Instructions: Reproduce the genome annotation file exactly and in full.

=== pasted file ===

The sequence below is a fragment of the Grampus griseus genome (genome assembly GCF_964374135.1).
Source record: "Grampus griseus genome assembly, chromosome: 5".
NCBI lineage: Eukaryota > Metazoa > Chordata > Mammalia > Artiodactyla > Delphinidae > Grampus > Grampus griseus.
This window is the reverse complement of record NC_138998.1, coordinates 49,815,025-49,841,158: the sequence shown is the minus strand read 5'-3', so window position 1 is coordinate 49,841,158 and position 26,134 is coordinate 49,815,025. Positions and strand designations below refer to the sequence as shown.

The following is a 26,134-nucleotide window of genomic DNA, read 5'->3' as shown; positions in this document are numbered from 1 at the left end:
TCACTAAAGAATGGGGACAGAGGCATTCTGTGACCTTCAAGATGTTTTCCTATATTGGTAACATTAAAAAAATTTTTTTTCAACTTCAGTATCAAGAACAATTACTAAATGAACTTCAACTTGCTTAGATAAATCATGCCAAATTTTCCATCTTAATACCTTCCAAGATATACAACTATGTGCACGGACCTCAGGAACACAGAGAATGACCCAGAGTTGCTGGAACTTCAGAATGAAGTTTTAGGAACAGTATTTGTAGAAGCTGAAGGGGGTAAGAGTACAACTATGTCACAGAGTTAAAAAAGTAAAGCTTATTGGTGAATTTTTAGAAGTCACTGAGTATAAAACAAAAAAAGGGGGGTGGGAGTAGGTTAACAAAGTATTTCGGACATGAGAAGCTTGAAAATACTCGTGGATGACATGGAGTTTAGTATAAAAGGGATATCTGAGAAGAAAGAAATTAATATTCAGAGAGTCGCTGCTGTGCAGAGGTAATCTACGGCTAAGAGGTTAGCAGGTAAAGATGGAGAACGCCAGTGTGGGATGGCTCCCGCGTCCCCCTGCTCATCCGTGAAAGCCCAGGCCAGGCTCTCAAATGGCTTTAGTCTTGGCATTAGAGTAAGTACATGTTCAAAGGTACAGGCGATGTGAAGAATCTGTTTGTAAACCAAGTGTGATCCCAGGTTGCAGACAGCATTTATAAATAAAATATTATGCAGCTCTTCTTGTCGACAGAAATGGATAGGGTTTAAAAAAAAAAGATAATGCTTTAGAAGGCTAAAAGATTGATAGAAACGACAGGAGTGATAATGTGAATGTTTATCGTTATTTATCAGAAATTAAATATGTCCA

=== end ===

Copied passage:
The sequence below is a fragment of the Grampus griseus genome (genome assembly GCF_964374135.1).
Source record: "Grampus griseus genome assembly, chromosome: 5".
NCBI lineage: Eukaryota > Metazoa > Chordata > Mammalia > Artiodactyla > Delphinidae > Grampus > Grampus griseus.
This window is the reverse complement of record NC_138998.1, coordinates 49,815,025-49,841,158: the sequence shown is the minus strand read 5'-3', so window position 1 is coordinate 49,841,158 and position 26,134 is coordinate 49,815,025. Positions and strand designations below refer to the sequence as shown.

The following is a 26,134-nucleotide window of genomic DNA, read 5'->3' as shown; positions in this document are numbered from 1 at the left end:
TCACTAAAGAATGGGGACAGAGGCATTCTGTGACCTTCAAGATGTTTTCCTATATTGGTAACATTAAAAAAATTTTTTTTCAACTTCAGTATCAAGAACAATTACTAAATGAACTTCAACTTGCTTAGATAAATCATGCCAAATTTTCCATCTTAATACCTTCCAAGATATACAACTATGTGCACGGACCTCAGGAACACAGAGAATGACCCAGAGTTGCTGGAACTTCAGAATGAAGTTTTAGGAACAGTATTTGTAGAAGCTGAAGGGGGTAAGAGTACAACTATGTCACAGAGTTAAAAAAGTAAAGCTTATTGGTGAATTTTTAGAAGTCACTGAGTATAAAACAAAAAAAGGGGGGTGGGAGTAGGTTAACAAAGTATTTCGGACATGAGAAGCTTGAAAATACTCGTGGATGACATGGAGTTTAGTATAAAAGGGATATCTGAGAAGAAAGAAATTAATATTCAGAGAGTCGCTGCTGTGCAGAGGTAATCTACGGCTAAGAGGTTAGCAGGTAAAGATGGAGAACGCCAGTGTGGGATGGCTCCCGCGTCCCCCTGCTCATCCGTGAAAGCCCAGGCCAGGCTCTCAAATGGCTTTAGTCTTGGCATTAGAGTAAGTACATGTTCAAAGGTACAGGCGATGTGAAGAATCTGTTTGTAAACCAAGTGTGATCCCAGGTTGCAGACAGCATTTATAAATAAAATATTATGCAGCTCTTCTTGTCGACAGAAATGGATAGGGTTTAAAAAAAAAAGATAATGCTTTAGAAGGCTAAAAGATTGATAGAAACGACAGGAGTGATAATGTGAATGTTTATCGTTATTTATCAGAAATTAAATATGTCCA